Courtesy of the United States Army:
Peyton Conway March was born in Easton, Pennsylvania, on 27 December 1864. He attended Lafayette College, 1880–1884, and graduated from the United States Military Academy in 1888. He was commissioned an additional Second Lieutenant and assigned to the 3d United States Artillery, June 1888, advancing to Second Lieutenant in November.
He performed routine garrison duties in Washington, D.C., and California, 1888–1896 and married Josephine Smith Cunningham, 1891 (deceased 1904). He was promoted to First Lieutenant and assigned to the 5th United States Artillery, 1894. He attended the Artillery School at Fort Monroe, 1896–1898 and then organized and was designated Captain of the Astor Battery, 1898. He commanded it in the Philippines campaign and in the capture of Manila, 1898–1899. He was aide to General Arthur MacArthur, 1899, was promoted to Major, 33d Volunteer Infantry, July 1899, and participated in numerous operations of the Philippine Insurrection.
He was promoted to temporary Lieutenant Colonel, 1900 and was a provincial governor and commissary of prisoners, 1900–1901. He was reverted to regular Captaincy in artillery, 1901, and commanded the 19th Battery, Field Artillery, at Fort Riley, Kansas, to 1903. He was a member of the new War Department General Staff, 1903–1907, and a military observer to the Japanese Army during the Russo-Japanese War, 1904.
He was promoted to Major, January 1907, and served on the Artillery Board; commanded the 1st Battalion, 6th Field Artillery, 1907–1911; was detailed to the Adjutant General’s Department and served successively as adjutant of Fort Riley, the Department of the Missouri, the Central Department, the 2d Division, and at department headquarters in Washington, D.C., 1911–1916.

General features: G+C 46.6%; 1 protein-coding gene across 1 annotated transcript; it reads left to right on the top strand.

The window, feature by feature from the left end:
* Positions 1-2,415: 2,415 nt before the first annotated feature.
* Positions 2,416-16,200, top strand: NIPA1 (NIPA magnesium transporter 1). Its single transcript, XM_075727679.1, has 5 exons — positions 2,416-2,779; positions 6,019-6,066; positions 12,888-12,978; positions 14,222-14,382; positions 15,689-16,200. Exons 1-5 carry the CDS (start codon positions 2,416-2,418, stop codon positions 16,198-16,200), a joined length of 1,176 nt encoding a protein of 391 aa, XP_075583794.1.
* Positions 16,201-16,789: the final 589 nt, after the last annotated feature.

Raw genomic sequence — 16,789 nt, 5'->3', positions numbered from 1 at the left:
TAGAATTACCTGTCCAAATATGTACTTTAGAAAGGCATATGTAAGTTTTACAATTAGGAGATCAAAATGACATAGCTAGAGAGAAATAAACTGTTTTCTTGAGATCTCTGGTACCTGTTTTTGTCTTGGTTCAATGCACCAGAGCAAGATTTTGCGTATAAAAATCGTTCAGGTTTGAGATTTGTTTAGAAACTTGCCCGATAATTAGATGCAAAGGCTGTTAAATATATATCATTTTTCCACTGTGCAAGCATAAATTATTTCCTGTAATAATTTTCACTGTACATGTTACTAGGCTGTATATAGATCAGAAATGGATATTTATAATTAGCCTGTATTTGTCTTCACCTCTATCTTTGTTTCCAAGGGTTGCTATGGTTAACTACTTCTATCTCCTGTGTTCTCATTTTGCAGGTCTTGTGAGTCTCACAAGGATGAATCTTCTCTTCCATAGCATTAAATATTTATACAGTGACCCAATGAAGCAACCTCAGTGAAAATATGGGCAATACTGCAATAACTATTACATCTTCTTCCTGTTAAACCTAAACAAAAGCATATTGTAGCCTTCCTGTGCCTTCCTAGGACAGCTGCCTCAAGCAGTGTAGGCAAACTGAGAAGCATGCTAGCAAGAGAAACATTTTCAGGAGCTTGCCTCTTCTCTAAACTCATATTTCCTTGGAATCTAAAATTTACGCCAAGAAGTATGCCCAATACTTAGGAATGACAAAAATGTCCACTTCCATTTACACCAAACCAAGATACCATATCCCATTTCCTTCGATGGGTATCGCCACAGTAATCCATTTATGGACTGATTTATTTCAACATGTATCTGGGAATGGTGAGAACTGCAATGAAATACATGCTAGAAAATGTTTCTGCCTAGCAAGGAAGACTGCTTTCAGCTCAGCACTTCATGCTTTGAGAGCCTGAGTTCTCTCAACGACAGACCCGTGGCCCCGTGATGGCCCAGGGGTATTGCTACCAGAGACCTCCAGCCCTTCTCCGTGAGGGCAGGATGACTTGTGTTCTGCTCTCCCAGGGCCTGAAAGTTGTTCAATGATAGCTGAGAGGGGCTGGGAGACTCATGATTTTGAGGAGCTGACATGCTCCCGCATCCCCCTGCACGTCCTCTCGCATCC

H was promoted to Colonel, July 1916, and commanded the 8th Field Artillery on the Mexican border, 1916–1917; was promoted to brigadier general, June 1917, and placed in command of the 1st Field Artillery Brigade, 1st Division, American Expeditionary Forces. He was promoted to Major General in the National Army, August 1917, and commanded the first Army and nondivisional artillery, American Expeditionary Forces, June 1917. He was promoted to Major General in the regular establishment, September 1917 and was again assigned to the General Staff and was acting Chief of Staff, March–May 1918.
He was promoted to temporary General, May 1918 and was Chief of Staff of the United States Army, 19 May 1918–30 June 1921. He established the primacy of the Chief of Staff in the Army hierarchy; presided over the buildup of American forces in World War I; centralized control over supply; created an Air Service, Tank Corps, and Chemical Warfare Service; and supervised the demobilization at war’s end.
He retired as a Major General, November 1921, and was advanced to General on the retired list, June 1930. He had married Cora V. McEntee in 1923.
He died in Washington, D.C. on 13 April 1955, and was buried with full military honors in Arlington National Cemetery (Section 30, Grave 1). His wife, Cora McEntee March (June 30, 1897-July 14, 1964) is buried with him.
His son, Peyton Conway March, Jr., Second Lieutenant, United States Army, is also buried in Section 30 (grave 1476)
March, Peyton C.
First Lieutenant , U.S. Army
Date of Action: August 13, 1898
General Orders No. No. 39, W.D., 1920
The Distinguished Service Cross is presented to Peyton C. March, First Lieutenant , U.S. Army, for extraordinary heroism in action before Manila, Philip pine Islands , August 13, 1898.
Lieutenant March gallantly led a charge on the enemy's breastworks, volunteers having been called for by the brigadier general commanding.
Former Army Chief of Staff General Peyton C. March
Special Military Funeral
13-18 April 1955